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Tuesday, 13 March 1973
Page: 492


Mr CALDER (Northern Territory) - The honourable member for Burke (Mr Keith Johnson) introduced a deal of humour into this debate with his description of various political parties - the great and marvellous Australian Labor Party, for instance. On the other hand his description of the Democratic Labor Party as a nonentity, I am sure, will go down fairly well across Australia. Many people will rejoice in that description. Each man is entitled to his own opinion. I am certain that times are changing, and have changed since December I might add. Government supporters should get their ears to the ground a bit more before they shoot off their mouths about the great success they had at the last election. Good luck to them, but I advise them to keep listening. I am not apologising for supporting this Bill. I am not whining about it. A similar proposal was passed in the Northern Territory Legislative Council a couple of years ago by my own Party.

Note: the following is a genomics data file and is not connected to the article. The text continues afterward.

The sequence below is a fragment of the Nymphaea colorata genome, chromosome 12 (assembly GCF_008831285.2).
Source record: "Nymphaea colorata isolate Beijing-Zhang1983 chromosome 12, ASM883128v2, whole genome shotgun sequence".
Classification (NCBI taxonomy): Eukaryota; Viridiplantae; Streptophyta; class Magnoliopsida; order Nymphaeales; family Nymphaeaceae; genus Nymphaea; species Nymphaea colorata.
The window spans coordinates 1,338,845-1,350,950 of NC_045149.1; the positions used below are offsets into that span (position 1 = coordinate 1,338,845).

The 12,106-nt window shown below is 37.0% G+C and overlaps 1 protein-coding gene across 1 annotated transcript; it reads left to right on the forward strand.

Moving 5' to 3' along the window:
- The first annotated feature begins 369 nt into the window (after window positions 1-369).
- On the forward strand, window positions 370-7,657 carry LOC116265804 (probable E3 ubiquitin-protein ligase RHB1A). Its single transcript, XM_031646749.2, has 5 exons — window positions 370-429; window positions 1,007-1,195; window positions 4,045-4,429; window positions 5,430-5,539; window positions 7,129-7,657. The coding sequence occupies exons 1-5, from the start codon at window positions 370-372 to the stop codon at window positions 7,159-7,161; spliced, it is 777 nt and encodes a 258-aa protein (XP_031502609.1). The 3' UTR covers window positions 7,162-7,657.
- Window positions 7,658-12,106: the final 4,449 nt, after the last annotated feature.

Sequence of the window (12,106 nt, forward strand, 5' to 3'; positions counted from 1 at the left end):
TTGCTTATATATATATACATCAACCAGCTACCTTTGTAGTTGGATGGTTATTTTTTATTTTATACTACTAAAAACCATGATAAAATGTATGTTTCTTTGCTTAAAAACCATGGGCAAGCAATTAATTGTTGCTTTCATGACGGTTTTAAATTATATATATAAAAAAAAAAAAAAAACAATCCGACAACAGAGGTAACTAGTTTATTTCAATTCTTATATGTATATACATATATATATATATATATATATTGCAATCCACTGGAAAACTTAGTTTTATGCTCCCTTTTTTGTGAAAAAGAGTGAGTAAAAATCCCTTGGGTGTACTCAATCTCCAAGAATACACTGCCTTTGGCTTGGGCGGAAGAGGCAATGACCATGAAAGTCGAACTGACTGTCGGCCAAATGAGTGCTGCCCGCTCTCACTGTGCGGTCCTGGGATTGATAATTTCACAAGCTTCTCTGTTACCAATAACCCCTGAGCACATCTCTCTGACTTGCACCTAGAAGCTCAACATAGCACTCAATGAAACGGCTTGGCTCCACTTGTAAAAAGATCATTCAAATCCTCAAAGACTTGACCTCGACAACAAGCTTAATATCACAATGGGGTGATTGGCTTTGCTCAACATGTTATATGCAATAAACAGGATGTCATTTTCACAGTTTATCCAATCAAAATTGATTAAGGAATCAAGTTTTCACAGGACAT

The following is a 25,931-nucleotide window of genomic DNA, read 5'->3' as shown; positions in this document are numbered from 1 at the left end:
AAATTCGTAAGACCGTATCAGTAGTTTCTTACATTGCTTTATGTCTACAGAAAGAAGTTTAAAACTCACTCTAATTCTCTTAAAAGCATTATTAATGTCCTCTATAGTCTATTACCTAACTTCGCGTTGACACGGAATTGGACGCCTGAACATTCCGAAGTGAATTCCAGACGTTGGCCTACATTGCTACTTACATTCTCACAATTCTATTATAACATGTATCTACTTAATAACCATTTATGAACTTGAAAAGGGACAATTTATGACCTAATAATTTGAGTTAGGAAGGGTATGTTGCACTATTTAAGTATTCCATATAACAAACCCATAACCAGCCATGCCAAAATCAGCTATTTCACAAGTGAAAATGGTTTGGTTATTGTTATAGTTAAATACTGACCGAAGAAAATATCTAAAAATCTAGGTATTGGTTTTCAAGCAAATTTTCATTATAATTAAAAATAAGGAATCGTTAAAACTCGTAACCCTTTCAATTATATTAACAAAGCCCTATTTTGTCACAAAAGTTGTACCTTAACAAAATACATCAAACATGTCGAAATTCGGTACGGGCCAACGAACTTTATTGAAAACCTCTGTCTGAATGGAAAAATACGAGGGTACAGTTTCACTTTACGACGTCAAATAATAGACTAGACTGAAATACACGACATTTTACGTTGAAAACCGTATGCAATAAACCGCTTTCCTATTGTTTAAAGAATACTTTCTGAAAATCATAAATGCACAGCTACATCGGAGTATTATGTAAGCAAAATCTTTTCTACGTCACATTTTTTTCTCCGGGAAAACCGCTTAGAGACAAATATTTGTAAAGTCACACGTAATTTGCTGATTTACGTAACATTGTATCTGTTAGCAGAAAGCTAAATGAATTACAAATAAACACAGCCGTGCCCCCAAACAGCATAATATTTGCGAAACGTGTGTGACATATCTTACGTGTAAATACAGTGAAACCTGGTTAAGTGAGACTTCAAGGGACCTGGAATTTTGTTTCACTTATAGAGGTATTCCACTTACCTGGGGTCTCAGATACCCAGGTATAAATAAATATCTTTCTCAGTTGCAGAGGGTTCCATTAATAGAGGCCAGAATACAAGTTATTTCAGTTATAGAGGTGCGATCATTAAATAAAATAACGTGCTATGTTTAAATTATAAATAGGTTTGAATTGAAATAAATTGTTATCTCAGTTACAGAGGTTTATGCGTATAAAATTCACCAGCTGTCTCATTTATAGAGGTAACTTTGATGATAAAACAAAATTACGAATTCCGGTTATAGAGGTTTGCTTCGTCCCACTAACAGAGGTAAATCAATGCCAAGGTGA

I cannot agree with the honourable member for Burke in insisting that the voting age should be reduced progressively down to 17, 16 - I do not know how young his family is - 15, 14, 13 or 10 years. Has the Government referred this matter to the Northern Territory Legislative Council or to the people of the Northern Territory? 1 repeat, a similar proposal was passed by the Legislative Council. Government supporters claim to be the great sponsors of freedom for all men, but the Northern Territory represents one-sixth of Australia and several people live in it. Consideration should be given to their views. Various other pieces of legislation are proposed for introduction to this House, including a Bill to provide for abortion on demand. Will this be referred to the Northern Territory Legislative Council or the people of the Northern Territory or will it be passed by a centralist government and pushed on to them whether or not they want it? That is a contentious issue. The Minister for Services and Property (Mr Daly), who is sitting at the table, will find that many of his own supporters would not support that proposal. 1 think that the Northern Territory is being insulted by the Government in this matter. The Northern Territory Legislative Council has passed also a proposal for the abolition of capital punishment. The Government disregards that entirely and says: 'We will put the Bill through'. No government in the last 25 years has levelled such an insult at the Northern Territory Legislative Council. No democratic government should do this sort of thing. It should consider the wishes of the people of the Northern Territory. The Government was elected on a promise to give the Legislative Council greater autonomy so that the people could have more say in their own affairs but the Government is legislating in this House without any reference to the Northern Territory Legislative Council. Not only that, but also it has taken from the Northern Territory responsibility for the administration of the police, the Survey Branch of the Lands Department, the Abor iginal affairs authority and the body responsible for community affairs. Where does the responsibility for these services now lie? They are now administered from Canberra. This is another instance of this great, marvellous Australian Labor Party which obviously does not give one flick of the fingers for the Northern Territory. The Australian Labor Party is not concerned about the Territory because it is 2,000 or 3,000 miles from Melbourne and Sydney, or wherever the Labor members come from or get their votes in the outer suburbs of the big cities.